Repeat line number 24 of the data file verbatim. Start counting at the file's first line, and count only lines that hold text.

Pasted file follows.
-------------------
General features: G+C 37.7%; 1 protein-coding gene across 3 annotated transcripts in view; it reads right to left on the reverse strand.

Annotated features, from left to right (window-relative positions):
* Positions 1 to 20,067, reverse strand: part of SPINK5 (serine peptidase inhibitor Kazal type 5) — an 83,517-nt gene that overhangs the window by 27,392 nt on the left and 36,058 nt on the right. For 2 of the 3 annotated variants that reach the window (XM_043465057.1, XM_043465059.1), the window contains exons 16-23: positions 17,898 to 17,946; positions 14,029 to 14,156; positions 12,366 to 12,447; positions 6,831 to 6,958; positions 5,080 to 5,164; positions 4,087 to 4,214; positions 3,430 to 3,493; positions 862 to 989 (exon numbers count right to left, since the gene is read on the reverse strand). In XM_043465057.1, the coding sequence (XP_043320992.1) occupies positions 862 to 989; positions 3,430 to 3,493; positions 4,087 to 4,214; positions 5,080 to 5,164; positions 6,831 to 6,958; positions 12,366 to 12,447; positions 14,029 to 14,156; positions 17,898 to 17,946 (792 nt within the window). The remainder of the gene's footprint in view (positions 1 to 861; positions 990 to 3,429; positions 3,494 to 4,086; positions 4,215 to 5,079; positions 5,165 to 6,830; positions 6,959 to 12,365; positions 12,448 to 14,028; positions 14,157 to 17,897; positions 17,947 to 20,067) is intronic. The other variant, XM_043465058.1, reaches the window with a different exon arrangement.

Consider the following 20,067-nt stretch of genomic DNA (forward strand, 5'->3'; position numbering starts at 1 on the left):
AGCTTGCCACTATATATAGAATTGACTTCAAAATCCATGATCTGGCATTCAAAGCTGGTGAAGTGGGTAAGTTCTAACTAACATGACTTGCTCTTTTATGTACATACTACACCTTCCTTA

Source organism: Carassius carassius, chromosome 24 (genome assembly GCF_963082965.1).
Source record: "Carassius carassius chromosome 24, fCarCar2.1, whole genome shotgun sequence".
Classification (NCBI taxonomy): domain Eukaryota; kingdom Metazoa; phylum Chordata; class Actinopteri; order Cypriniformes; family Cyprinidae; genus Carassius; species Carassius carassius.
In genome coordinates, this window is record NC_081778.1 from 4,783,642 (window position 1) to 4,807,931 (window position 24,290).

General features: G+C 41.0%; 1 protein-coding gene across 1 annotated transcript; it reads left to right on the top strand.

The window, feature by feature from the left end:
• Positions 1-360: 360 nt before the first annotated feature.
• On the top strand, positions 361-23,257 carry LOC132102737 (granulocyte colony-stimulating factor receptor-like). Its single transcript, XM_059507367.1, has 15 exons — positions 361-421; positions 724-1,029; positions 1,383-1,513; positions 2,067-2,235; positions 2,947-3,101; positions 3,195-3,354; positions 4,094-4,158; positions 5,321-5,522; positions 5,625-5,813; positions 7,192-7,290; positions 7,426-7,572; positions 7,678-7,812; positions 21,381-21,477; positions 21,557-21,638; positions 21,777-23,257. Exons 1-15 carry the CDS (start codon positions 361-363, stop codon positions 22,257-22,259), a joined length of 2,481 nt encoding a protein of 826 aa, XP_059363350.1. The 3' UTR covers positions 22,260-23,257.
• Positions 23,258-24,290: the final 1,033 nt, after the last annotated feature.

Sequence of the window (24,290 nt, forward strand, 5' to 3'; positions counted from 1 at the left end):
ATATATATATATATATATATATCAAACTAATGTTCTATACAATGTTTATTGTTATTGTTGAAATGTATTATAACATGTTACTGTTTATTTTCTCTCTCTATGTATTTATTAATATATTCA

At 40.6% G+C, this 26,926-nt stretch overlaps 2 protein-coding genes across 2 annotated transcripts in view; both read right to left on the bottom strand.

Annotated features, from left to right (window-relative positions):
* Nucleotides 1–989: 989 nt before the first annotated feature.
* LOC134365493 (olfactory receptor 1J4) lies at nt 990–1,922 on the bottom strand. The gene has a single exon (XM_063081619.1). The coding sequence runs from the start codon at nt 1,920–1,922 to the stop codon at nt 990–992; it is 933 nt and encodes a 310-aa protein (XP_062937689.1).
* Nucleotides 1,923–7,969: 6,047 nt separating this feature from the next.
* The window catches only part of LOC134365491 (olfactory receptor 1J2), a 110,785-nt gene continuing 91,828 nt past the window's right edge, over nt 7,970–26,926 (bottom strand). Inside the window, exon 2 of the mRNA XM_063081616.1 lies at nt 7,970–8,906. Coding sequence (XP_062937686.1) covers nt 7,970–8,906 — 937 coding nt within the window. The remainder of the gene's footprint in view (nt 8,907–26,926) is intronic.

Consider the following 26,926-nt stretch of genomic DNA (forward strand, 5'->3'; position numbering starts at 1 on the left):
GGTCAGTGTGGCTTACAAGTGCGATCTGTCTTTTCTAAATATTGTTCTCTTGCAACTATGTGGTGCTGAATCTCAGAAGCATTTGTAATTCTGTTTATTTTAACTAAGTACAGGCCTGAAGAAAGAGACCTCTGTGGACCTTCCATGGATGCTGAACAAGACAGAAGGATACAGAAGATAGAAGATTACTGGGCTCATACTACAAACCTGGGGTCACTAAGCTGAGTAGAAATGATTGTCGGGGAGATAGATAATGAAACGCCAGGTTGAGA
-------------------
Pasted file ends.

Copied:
GGTCAGTGTGGCTTACAAGTGCGATCTGTCTTTTCTAAATATTGTTCTCTTGCAACTATGTGGTGCTGAATCTCAGAAGCATTTGTAATTCTGTTTATTTTAACTAAGTACAGGCCTGAAGAAAGAGACCTCTGTGGACCTTCCATGGATGCTGAACAAGACAGAAGGATACAGAAGATAGAAGATTACTGGGCTCATACTACAAACCTGGGGTCACTAAGCTGAGTAGAAATGATTGTCGGGGAGATAGATAATGAAACGCCAGGTTGAGA